These books form a complete trilogy, following a group of characters from a public school as they struggle to survive after a plague wipes out most of mankind. The first book was filmed as School’s Out Forever.

Published by Abaddon. Click the covers for more info.

School's Out cover
Operation Motherland cover
Childrens' Crusade cover

School’s Out Forever collects all three novels, the short story The Man Who Would Not Be King, as well as interviews, the original School’s Out pitch, and its original, unpublished prologue.

With most of the world’s population now wiped out, the surviving pupils of St Mark’s School for Boys and Girls must defend themselves against cannibalistic gangs, religious fanatics, a bullying prefect with a taste for crucifixion, and even the remnants of the US Army.

Mixing Lord of the Flies with The Hunger Games, School’s Out Forever is the latest omnibus from The Afterblight Chronicles. Scott K. Andrews’ St Mark’s Trilogy books are a visceral, terrifying trio of stories that brings a new twist to the post-apocalyptic dystopia – all viewed through the eyes of children.

This omnibus collects the complete trilogy and is packed with strong characters, action, and a truly killer concept.

“The Hunger Games for grown-ups.” Pornokitsch 

“A brilliant novel that works on many levels.” British Fantasy Society

School’s Out Forever is one of the most memorable, most impressively written pieces of fiction I have ever had the fortune to read, simply inspired.” (Book of the Year)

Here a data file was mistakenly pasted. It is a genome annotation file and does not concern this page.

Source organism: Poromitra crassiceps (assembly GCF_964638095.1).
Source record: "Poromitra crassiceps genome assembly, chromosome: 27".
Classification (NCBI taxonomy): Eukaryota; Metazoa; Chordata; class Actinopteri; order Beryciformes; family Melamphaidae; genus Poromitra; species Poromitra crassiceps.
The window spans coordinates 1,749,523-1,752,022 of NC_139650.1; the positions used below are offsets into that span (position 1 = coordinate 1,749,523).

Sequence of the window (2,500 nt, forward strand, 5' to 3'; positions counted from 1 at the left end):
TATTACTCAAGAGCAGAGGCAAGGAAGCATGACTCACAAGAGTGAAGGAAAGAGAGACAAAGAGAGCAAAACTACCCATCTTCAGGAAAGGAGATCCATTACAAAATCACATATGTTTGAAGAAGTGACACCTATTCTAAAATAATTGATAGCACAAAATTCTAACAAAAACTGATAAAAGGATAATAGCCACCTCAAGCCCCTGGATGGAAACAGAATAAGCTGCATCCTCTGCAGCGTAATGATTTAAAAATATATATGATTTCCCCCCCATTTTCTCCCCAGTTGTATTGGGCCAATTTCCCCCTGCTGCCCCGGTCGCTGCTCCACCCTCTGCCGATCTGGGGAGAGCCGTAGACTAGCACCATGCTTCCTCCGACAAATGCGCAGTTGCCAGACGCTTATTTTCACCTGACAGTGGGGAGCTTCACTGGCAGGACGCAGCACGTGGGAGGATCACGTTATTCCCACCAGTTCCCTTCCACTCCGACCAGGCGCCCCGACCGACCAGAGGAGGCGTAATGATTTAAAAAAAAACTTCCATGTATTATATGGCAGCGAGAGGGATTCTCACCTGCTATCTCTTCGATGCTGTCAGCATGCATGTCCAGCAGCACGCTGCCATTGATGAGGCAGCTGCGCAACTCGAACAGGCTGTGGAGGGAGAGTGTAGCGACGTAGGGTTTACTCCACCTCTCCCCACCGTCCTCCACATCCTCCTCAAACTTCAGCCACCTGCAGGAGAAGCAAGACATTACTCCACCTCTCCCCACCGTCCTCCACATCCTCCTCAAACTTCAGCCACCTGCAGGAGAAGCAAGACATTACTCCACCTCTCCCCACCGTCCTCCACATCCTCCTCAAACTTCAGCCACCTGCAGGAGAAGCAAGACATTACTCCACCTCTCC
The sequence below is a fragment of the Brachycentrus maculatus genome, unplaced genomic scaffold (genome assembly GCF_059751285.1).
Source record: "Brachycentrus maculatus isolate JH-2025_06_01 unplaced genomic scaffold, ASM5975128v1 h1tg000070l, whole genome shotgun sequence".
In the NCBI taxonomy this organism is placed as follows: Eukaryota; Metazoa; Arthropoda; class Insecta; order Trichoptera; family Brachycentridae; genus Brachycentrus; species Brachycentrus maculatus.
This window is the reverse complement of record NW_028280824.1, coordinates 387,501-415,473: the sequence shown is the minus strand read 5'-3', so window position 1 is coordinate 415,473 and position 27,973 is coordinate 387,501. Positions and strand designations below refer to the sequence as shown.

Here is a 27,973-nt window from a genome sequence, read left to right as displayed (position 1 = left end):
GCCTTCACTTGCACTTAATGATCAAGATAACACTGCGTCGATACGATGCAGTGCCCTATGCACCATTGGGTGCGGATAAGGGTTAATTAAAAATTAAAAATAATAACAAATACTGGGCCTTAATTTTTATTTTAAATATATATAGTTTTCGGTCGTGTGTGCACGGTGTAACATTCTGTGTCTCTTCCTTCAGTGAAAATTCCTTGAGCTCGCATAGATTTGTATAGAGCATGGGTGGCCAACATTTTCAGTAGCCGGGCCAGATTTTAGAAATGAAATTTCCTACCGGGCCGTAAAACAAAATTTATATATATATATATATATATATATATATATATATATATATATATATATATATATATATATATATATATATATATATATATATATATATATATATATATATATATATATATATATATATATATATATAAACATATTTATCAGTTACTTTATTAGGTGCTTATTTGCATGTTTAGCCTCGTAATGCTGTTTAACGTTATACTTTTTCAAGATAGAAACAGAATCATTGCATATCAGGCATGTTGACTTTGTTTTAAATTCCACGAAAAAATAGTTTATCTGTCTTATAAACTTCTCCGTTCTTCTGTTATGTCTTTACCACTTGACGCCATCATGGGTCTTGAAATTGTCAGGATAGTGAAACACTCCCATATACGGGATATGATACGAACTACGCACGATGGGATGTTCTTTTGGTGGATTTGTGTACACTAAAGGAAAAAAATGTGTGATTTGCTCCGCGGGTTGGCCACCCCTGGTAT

6 Replies to “The School’s Out Trilogy

  1. Dear Scott,
    One day I was sitting at my local book store being board, because I hate reading; and my friends are talking about a bunch of books that I had not idea were out there. So as I sit, my head turns and I spot your book, Schools Out Forever. Without even thinking, I almost run to the book because the cover was so appealing to me. I could not stop thinking about this book, so the next day I dragged my aunt to the bookstore so I could snag a copy. To conclude, your book Schools Out Forever was the best book that I have not finished reading, and I am recomending it to all of my friends. So anyway, write more awsome books, because they are amazing!!

    Meaghan Houle

  2. I seen this book whilst looking in a book store called Chapters in Calgary, Canada. I don’t live here, I live in England but was in Canada when I brought this book. I picked it up, read the blurb and then put it back on the shelf. I walked away almost 5 steps then went back and read the blurb again – then decided to buy it. I haven’t finished it yet but i am getting so sucked into it. I love the way you write… and the way you have written this book and the story is keeping me gripped. I’m a huge reader and read many books. I don’t want to finish this book because then I have to find a new book to read. I am fussy about the books I read, I always look at the way the writer writes… and if i dont like it, I wont read it. However I LOVE the way you write… i’m currently looking into buying some more of your stories, hoping they will keep me as gripped as this one is.

    — Grace parker

  3. I just finished book one of the series in SCHOOL’S OUT FOREVER, and it was a enthralling read that kept the pages turning as fast as the bullets were flying on the page. Started it on New Years Eve and finished New Years day, and now the rest of the year has to live up to book one, SCHOOL’S OUT, and it is going to be a tough road for those other books.

    Thanks for a highly entertaining read!